When this putter was first produced, it was referred to as the
"Chantilly Putter," after Chantilly, France, the home of its inventor,
the Marquis de Chasseloup-Loubat. Jean Gassiat was the French golf
professional who worked at Golf de Chantilly, in Chantilly, France. He
was a champion golfer in his own right, defeating Harry Vardon in 1912
to win the French Open. Gassiat used the Chantilly putter as did others and the club took on Gassiat's name.
Chantilly-style putters were eventually produced by a few other
makers. They were sometimes called "Grand Piano" putters as a more
generic term. Today, they are typically called "Gassiat" putters no matter the name on the head. This example was offered by Ben Sayers or North Berwick and is marked with his name on the crown.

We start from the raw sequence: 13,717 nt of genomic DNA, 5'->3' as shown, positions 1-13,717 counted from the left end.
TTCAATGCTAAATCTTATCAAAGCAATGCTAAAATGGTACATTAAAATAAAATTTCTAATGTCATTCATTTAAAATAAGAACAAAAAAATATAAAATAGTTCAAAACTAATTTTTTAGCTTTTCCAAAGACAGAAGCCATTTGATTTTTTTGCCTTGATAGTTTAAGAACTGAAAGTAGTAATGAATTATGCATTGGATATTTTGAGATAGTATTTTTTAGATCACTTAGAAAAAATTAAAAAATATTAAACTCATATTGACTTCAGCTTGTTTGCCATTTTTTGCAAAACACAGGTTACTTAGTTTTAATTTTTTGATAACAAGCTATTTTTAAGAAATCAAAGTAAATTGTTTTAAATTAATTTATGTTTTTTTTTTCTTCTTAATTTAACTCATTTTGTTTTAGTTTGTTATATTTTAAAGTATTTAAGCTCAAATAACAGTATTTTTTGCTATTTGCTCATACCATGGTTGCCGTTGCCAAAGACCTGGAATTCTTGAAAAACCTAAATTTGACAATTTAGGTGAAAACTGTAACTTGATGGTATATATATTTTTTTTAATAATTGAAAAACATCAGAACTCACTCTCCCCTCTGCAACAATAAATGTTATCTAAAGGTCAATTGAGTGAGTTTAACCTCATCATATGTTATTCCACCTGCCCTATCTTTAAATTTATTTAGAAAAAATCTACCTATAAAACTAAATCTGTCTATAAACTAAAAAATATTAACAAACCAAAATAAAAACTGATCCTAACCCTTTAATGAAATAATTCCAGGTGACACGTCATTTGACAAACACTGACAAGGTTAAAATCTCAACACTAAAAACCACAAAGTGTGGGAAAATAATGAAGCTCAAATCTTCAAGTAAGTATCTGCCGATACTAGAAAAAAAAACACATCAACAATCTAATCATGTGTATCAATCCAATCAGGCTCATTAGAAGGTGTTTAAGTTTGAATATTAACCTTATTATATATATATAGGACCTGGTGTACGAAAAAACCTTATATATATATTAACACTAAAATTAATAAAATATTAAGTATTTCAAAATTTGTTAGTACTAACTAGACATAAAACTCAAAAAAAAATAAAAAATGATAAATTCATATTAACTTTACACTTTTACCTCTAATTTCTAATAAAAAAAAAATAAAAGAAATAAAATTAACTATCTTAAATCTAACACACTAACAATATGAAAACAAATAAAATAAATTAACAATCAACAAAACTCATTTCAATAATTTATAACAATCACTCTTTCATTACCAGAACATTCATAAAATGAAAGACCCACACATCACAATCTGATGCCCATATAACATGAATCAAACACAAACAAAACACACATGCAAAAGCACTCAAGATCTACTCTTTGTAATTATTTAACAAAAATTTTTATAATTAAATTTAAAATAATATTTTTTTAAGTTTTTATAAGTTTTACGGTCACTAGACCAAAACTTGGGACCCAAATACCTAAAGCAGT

The club has both its 32 1/2" original shaft, stamped "Ben Sayers, Select," and leather wrap pistol grip. This shapely grip is described in an October 31, 1913 Golf Illustrated review
as an "extra thickness at the top for the use of the left hand." The
head itself measures 2 1/2" in width and 4 1/2" in length.
The finish on this putter is original and looks good. The face is clean. The sole has its original brass soleplate and three large circular lead weights. With its large, detailed head in such nice condition, this is an impressive putter!
TCA1 v2 p537